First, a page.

Like her previous works, Hansen-Løve keeps things fairly cool both in terms of her visuals and the expression of her young cast. Where many would be tempted to leap onto the dance floor in each of the many nightclub sequences, attempting to mimic participation, she hangs back. That detachment creates its own sense of atmosphere, capturing the pulsating beat and the writhing bodies through observation rather than emulation. The same is true of the characters with Paul often as implacable as her past protagonists, though as the years pass, de Givry does manage to deftly and gradually develop a settling ennui that makes his arc subtle but believable. The restraint doesn't always pay dividends, however, as the intensity of Paul's life is strangely absent even in his younger days.
Flings with Greta Gerwig (as a US ex-pat) and Pauline Etienne as tempestuous on-again-off-again girlfriend Louise never quite provide the force needed to pierce Paul's shell. Neither are the affects of his long-term cocaine addiction really felt other than in paying lip service to his perennially empty bank account. Fortunately, a sense of humour and nostalgia are both employed successfully to skirt the potential inertia of Paul's slowly declining career, and though de Givry's performance is quietly moving, one may have just hoped that Eden would get under its subject's skin a little bit more.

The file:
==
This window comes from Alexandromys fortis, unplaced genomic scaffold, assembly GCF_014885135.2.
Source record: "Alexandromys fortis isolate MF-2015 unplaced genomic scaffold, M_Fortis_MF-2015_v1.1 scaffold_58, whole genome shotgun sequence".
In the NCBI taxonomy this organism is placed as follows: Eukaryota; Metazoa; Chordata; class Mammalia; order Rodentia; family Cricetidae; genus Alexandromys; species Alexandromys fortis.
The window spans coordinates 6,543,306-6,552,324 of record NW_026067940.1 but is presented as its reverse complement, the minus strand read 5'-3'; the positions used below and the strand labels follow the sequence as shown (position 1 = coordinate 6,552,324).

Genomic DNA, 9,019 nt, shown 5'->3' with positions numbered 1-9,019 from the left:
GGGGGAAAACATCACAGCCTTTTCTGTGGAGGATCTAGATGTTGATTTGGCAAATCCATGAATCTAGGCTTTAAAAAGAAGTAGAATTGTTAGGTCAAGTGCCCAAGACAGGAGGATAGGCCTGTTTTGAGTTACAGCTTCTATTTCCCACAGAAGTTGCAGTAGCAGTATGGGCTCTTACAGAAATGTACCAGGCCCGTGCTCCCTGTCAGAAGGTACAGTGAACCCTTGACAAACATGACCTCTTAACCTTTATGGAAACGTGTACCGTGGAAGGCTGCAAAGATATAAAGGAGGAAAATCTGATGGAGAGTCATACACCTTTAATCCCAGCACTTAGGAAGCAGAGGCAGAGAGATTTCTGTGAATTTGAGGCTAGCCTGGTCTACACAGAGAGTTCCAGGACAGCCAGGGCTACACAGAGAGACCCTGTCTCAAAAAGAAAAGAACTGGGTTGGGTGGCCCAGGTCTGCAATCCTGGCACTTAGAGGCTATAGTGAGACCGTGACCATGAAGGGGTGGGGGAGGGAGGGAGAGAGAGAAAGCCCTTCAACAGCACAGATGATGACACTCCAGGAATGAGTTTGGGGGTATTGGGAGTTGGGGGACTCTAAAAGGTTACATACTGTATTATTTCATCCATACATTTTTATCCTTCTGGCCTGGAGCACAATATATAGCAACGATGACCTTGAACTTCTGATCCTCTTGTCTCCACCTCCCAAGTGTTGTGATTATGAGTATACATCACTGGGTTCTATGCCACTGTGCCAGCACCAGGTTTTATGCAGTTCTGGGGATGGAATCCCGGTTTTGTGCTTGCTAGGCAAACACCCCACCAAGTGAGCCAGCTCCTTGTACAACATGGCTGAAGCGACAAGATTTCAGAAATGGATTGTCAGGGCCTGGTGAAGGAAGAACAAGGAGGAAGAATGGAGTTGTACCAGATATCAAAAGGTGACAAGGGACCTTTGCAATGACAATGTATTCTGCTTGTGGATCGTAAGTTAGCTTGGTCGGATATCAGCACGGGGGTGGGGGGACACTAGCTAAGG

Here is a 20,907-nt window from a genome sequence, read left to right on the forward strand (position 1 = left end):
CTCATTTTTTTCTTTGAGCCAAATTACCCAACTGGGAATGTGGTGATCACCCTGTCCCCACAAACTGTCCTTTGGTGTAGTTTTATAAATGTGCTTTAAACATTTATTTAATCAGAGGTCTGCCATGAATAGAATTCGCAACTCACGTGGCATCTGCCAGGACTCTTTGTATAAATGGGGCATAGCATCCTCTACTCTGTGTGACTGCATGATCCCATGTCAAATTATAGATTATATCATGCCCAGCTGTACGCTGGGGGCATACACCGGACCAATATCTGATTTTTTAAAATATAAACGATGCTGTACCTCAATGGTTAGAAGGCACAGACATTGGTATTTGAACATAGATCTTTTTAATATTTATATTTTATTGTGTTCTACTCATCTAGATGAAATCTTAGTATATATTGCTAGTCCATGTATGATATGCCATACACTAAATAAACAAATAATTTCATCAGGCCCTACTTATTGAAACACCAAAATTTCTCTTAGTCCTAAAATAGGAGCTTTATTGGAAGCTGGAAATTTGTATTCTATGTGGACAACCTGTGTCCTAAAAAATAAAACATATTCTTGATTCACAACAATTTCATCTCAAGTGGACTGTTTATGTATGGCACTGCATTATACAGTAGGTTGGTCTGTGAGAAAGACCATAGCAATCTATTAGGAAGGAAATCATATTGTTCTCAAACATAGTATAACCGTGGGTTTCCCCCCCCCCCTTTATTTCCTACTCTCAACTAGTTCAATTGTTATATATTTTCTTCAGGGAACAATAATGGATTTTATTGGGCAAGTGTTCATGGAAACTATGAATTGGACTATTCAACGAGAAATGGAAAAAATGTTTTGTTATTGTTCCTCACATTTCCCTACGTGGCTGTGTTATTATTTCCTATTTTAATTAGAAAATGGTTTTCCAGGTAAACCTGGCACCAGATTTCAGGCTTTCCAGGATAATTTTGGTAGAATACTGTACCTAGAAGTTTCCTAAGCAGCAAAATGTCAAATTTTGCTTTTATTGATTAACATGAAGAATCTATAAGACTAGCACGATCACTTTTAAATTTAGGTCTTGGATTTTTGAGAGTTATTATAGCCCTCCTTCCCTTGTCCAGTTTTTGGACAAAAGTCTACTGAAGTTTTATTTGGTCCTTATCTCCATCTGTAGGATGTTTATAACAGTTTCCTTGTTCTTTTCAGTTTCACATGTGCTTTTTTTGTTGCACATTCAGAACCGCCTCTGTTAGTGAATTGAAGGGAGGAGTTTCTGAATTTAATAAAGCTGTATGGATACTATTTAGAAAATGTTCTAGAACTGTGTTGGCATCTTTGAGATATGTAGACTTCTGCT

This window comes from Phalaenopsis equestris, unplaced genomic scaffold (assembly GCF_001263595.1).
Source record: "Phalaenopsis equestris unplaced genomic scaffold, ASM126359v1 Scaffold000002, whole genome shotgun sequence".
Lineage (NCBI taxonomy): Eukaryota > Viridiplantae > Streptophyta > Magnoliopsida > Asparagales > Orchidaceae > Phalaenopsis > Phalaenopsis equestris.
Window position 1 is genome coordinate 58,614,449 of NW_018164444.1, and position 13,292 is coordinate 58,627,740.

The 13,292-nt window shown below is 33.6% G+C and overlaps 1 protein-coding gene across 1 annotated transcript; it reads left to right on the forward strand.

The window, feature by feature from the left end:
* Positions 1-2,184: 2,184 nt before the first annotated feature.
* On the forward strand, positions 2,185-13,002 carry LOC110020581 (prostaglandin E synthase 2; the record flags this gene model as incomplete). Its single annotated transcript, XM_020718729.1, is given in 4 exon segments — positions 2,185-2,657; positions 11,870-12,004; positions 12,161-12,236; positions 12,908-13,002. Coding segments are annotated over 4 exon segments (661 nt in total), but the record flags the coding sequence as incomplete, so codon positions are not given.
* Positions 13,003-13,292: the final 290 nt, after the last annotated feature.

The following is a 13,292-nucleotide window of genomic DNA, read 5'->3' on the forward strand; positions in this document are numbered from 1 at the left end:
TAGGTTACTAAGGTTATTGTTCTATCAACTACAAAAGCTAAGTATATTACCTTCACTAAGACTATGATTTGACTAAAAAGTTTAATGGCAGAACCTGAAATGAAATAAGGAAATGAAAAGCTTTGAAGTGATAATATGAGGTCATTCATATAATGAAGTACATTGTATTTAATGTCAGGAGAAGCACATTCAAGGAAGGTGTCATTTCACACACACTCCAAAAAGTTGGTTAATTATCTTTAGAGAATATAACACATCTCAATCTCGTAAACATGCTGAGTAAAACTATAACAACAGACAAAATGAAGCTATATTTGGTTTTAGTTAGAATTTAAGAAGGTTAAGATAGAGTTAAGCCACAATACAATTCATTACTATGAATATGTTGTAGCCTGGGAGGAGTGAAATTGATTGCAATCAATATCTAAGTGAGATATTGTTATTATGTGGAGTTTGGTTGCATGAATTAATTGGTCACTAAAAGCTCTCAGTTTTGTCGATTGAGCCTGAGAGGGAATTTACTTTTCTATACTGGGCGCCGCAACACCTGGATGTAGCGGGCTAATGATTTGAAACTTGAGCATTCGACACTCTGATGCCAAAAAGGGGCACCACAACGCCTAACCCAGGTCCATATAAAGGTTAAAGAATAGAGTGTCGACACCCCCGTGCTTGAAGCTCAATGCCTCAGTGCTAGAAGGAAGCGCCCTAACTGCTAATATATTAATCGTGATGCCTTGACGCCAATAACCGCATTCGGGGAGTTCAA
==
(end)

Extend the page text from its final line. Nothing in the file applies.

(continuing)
This Eden review was originally published as part of our coverage of the 2014 Toronto International Film Festival.
Ben Nicholson | @BRNicholson